Machinery activity
per cent of normal
RUBBER.
Crude:
Imports
Consumption by tire mfrs
Wholesale price, Para, N. Y
Tires:
ProductionPneumatic
Solid
Innertubes
Domestic shipments—
Pneumatic
Solid
Inner tubes
Stocks, end of m o n t h Pneumatic
Solid
Inner tubes

120,972
41,156
64

56,438

44,154

45,071

240,508

510,528 + 112.3
173,359

1919

53

182,043

255,065 + 40.1
61,762 !
|
,

1919

93

264,105 + 112.4
119,613 + 84.7

1913
1921
1913

38

8,809

thous. of lbs..
thous. of lbs..
dolls, per l b . .

43,407
24,125
.171

35,727
29,068
.176

23,891
21,051
.179

124,332
64,766

thousands..
thousands..
thousands..

2,401
47
2,651

2,722
58
2,971

2,101
35
2,210

6,439
137
6,976

11,908 + 84.9
233 + 70,1
13,579 + 94.7

thousands..
thousands..
thousands..

2,087
52
2,329

2,639
2,086
61
40
2,939 . 2,343

7, 526
185
8,142

9,959 + 32.3
231 1+ 24.9
10,951 ! + 34.5

thousands..
thousands..
thousands..

5,464 j

89 |i

100 ! 116

I:

i

100

- 20.6
- 39.9

87

i

247

691

665

449

96

117 ij

103

149

135

22

22

20

20

21

1921
1921
1921

116

115

146

132

99

112

140

132

115

134

117

1921
1921
1921

94 ! 109

82

109

110

96

91

84

110

119

87

102

74

91

102

107

106

111

123

130

117

115

79

79

75

104

134

270

113 + 4.1
+ 17.9
+ 6.7

370 ! | - 17.7
162 ||+ 20.5
22 !|+ 2.9

150 ||+ 13.4
163 !'+ 23.4
132 !'+ 12.1

|l
138 !j+ 26.4
138 !j+ 17.3
128 j!+ 26.2

il

5,523 i
174 I
171 |
7,230 | 7,190 :

4,452
265
4,752

o Figures furnished by the National Association of Corrugated and Fiber Box Manufacturers,




96 ; 109

1921
1921
1921

108

153 I 158

jl

131 ii+

1.1

74

-

1.7

157

-

0.6

27
TREND OF BUSINESS MOVEMENTS—Continued.
NUMERICAL DATA.
NOTE,—Items marked with an asterisk (.*) have
not been published previously in the SURVEY or
are repeated for special reasons; detailed tables
covering back figures for these items will be
found at the end of this bulletin. For items
marked with a dagger (f) detailed tables weie April,
given in the June number (No. 10). For de- 19-22
tailed tables covering other items, see the last
quarterly issue ( f the SURVEY ( N O . 9).

AUTOMOBILES.
Production:
Passenger cars
Trucks
Shipments:

.number..
number..

By railroad

Corresponding
month
April
or
May,
1921.

May,
1922

197,221 ; 231,699 jl
22,237 [ 23.094 ||
•
'
i!
j
'

'

(+)

or decrease
i Apr. May.' Feb. : Mar. Apr. May. from
April.

79
50

111

143
84

168 J + 17.5
90 j| + 6.6

94
20
4

133 ! 150
43! 57

'
i
164 ||+ 9.5
73 |j+ 28.5
157 l + 148.9
i

772,742
88,087 ;'

1919
1919

128,404 'i+ 79.5
85,710 + 71.4
11,209 +159.3

1920
1920
1920

89
39
51

00 ! 81

May. 1921
May,1921
May,1921

34..324

18,608 '

71,553

Driveav/ays

number of machines..

22,381

28.700 j

15,193 j

50,021 j

Byboat

number of machines..

7,360 j

2,381 '

I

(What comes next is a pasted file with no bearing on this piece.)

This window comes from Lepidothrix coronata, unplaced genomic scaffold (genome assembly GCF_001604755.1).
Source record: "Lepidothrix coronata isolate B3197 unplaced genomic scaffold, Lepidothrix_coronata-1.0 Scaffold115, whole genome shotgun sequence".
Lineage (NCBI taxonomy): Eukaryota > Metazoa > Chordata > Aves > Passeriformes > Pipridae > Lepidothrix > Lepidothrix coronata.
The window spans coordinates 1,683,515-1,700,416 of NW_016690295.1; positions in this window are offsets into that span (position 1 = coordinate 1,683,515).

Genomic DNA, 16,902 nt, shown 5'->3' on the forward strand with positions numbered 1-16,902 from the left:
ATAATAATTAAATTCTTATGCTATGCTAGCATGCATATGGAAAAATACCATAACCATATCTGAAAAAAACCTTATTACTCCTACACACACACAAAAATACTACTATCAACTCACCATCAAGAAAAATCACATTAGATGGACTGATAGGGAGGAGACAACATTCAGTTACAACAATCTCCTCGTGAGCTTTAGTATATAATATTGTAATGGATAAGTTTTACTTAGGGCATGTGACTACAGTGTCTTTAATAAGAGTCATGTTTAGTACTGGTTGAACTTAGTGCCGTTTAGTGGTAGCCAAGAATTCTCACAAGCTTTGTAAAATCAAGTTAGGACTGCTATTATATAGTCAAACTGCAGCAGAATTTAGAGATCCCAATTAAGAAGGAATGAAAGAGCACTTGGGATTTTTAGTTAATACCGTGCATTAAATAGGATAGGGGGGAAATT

j
j
|

4,20

100 I 98
100 j 138
100 i 136

j
'

12S

|

|
j

i
43.4
41.1

1922

1919

31,334

GLASS AND OPTICAL GOODS.
Bottles, production
index number
Illuminating glassware:
Net orders
p e r c t . of capacit y . .
Actual production
p e r c t . of capacity..
Shipments billed
p e r c t . of capacity..
Spectacle frames and mountings:
Sales (value).
index n u m b e r . .
Unfilled orders (value)
index n u m b e r . .

1921

BASE
YEAR
OR
PERIOD.

Percentage increase

|

carloads..

VJG0 j

INDEX NUMBERS.

Per- I
centagej
increase 1
CUMULATIVE TOTAL
(+)
THROUGH
I or deLATEST MONTH.
crease
(-)
cumulative
1922
1922
1921
from
1921.

45.5
45.3
41.1

37.0 !
31.9 j
30.8 I

265

1913
1919

248 j 233
54 ; 45

82 j,

67
116
106
145136
129133

123 r + 16.0
142 ! + 4.4
j
131 ||- 1.5

257
44

;

3.1

|

0.8

37 !- 15.9

BUILDING AND CONSTRUCTION.
Building Costs.

Building materials:
F r a m e house
Brick house
Building costs
Concrete factory costs
Hotel buildingcosts
Loft ofiice building costs
Subdivided office building costs..

index
index
index
index
index
index
.index

numl >er..
number..
number..
number..
number..
number..
number..

1913
1913
1913
1914
1914
1914
1914

213
176
179
183
179

1913

80

.;i 171
.j 174
162
211
152
172
158
176
160
181
156
177

177
174
165
152
159
162
157

170
172
165
157
160
164
158

176 |
172 |

3.5
0.0
1.2
7.6
0.6
1.2
0.6

167 I
169
161
166
159

!
|
|
'

Construction and Losses.
Building volume
index number
Contracts awarded, floor space:
Business buildings
thous. of s'j. ft.. 10,419
Industrial buildings
thous. of sq.ft..
5,130
Residential buildings
thous. of sq. ft.. 31,606
Educational buildings
thous. of sq. ft..
7,277
Hospitals and institutions
thous. of sq.ft..
805
Public buildings.
thous. of sq. ft..
249
Social and recreational bldgs.. .thous. of sq. ft..
1,432
Religions and memorial bldgs. .thous. of sq. ft..
1,092
Grand total
thous. of sq.ft.. 58,140
Contracts awarded, value:
Business buildings
thous. of dolls.. 58,711
Industrial buildings
thous. of dolls.. 24,312
Residential buildings
thous. of dolls.. 132,478
Educational buildings
thous. of dolls.. 36,719
6,584
Hospitals and institutions